The Royal Commission referred today to a breach report concerning 325 NAB staff, including 204 financial advisers, who were involved in incorrectly witnessing client forms. This finding came out of a line of questioning involving a particular adviser, Bradley Meyn, who failed on multiple occasions to have non-lapsing binding death benefit nominations correctly witnessed - that is, in the presence of the actual client.
Meyn was contacted and asked to respond to these allegations, during which point he was suspended. After a period of investigation, Meyn's employment was terminated on the basis that he "deliberately falsified details" on those forms and that he had breached NAB's code of conduct and licensee standards.
NAB did not report Meyn's conduct to the association of which he eventually became a member, the FPA. NAB chief customer officer - consumer and wealth Andrew Hagger said this was because "our focus was on the employment disciplinary procedure which led to [Meyn's] termination."
Hagger referred to "three limbs of discipline" - Internal employment procedures, regulatory procedures (providing notifications to ASIC) and then professional association discipline. The latter was considered to be a lesser priority at the time, although Hagger said this has since been remedied.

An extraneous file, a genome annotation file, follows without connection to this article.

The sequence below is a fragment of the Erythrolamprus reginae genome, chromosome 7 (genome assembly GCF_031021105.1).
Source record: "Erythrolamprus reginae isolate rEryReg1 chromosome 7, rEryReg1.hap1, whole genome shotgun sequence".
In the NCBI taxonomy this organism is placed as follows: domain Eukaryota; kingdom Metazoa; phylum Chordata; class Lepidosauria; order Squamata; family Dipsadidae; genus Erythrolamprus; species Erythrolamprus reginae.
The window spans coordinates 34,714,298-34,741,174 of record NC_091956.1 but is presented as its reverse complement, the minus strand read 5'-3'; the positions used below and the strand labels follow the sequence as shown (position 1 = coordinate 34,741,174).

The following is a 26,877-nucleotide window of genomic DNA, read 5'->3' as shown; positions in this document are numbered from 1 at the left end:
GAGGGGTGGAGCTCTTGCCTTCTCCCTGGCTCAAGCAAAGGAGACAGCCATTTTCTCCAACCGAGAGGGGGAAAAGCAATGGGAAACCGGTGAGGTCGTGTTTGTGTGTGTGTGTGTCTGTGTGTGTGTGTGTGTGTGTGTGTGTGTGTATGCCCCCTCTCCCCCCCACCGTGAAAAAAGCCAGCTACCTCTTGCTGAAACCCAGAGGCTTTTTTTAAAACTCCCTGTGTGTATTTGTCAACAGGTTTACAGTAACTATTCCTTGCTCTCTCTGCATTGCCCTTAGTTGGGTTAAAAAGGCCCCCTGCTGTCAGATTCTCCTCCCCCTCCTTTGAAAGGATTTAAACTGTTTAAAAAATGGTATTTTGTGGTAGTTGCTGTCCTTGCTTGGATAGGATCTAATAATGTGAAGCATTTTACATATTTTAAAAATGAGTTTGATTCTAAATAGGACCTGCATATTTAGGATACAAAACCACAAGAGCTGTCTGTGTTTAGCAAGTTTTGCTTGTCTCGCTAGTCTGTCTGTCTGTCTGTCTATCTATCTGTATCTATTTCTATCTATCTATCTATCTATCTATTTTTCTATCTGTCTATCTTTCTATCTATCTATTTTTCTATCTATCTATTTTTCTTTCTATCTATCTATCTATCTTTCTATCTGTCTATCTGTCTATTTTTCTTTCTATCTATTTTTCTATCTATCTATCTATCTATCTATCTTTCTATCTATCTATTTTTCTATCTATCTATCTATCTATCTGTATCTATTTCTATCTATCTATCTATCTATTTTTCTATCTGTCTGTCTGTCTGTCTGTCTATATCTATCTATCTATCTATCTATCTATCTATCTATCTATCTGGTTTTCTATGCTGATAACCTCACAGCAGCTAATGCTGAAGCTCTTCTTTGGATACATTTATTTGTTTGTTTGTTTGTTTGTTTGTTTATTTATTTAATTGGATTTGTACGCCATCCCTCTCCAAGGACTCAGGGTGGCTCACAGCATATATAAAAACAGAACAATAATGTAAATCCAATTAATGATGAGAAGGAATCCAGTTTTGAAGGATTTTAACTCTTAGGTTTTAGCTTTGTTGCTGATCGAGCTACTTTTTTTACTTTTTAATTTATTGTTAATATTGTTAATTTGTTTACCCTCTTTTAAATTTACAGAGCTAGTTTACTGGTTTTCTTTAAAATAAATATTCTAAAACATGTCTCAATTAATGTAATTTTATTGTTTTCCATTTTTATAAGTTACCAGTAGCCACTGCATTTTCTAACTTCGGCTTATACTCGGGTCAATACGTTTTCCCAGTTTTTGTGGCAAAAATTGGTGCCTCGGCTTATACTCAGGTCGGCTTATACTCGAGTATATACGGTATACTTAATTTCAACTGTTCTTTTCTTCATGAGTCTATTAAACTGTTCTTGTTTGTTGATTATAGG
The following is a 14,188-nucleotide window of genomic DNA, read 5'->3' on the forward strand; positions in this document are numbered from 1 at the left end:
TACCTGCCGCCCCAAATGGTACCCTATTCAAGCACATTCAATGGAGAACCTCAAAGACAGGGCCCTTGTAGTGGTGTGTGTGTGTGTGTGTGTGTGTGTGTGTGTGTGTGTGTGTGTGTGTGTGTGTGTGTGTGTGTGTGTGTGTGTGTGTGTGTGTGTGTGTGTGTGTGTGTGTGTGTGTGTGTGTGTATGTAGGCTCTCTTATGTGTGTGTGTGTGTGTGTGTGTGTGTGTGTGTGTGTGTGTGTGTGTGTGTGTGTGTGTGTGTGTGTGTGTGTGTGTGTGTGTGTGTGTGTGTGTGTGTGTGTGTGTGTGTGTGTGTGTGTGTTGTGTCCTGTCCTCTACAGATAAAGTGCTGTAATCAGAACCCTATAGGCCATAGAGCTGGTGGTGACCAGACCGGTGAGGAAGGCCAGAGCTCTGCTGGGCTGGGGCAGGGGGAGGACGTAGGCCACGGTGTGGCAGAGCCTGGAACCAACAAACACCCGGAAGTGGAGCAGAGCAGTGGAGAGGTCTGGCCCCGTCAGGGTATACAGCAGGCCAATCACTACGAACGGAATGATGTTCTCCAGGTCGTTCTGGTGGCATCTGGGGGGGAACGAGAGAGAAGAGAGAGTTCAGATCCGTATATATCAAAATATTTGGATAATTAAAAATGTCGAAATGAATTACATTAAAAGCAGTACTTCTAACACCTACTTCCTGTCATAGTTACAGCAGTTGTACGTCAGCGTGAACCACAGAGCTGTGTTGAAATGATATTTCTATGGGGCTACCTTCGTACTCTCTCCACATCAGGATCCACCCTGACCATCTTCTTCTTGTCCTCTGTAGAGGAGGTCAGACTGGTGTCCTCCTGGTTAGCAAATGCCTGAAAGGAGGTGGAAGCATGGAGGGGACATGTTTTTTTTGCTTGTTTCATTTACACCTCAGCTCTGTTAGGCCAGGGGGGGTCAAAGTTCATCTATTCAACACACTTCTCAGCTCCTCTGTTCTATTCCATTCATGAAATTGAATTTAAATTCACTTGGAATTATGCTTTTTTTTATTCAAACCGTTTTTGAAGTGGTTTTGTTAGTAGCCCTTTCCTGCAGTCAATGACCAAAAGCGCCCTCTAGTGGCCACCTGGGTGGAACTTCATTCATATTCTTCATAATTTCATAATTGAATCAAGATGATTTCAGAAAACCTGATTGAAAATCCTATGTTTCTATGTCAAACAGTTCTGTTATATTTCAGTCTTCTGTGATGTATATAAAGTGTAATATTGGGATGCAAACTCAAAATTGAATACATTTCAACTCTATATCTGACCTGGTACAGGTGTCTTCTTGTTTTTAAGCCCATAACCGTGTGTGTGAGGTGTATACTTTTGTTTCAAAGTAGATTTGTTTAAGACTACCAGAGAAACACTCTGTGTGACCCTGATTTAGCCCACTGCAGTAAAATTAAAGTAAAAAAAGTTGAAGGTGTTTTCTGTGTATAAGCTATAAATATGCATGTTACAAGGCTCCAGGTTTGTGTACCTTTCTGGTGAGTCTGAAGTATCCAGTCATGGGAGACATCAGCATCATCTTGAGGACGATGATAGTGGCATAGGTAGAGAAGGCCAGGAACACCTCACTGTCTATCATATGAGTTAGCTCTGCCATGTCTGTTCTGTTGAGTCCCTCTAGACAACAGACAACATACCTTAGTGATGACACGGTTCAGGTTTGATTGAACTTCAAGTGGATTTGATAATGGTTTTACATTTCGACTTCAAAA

When Meyn's conduct was originally reported to NAB's breach review committee, NAB general manager, risk, wealth advice Luke Haworth-Booth did not consider Meyn's conduct a serious compliance concern in ASIC's view.
Hagger disagreed with this finding and told Senior Counsel Assisting Rowena Orr that he notified Haworth-Booth of this at the time, but that this "confusion" stemmed out of a limited understanding as to what constituted serious compliance concerns back then.
Orr then referred to a memo by NAB Financial Planning general manager Tim Steele which suggested NAB had since identified "a number of instances of NAB employees incorrectly witnessing statements."
Steele found employees thought such behaviour was "common practice and acceptable," both at NAB and at non-NAB licensees, and that they did not understand the serious of these actions.
Hagger said this concerned him very much, adding that "in relation to the financial advice area, there was a failure of discipline."
Ultimately, though, Hagger said the correct preparation of witness forms was not considered as part of compliance training, simply because the forms were clear as to what was required.
When the 325 NAB employees who were involved in the incorrect witnessing of forms were raised by Orr, she asked whether this raised concerns about NAB licensees' supervision and monitoring processes. Hagger agreed.This article was first published by http://www.financialstandard.com.au
Author: ALEX BURKE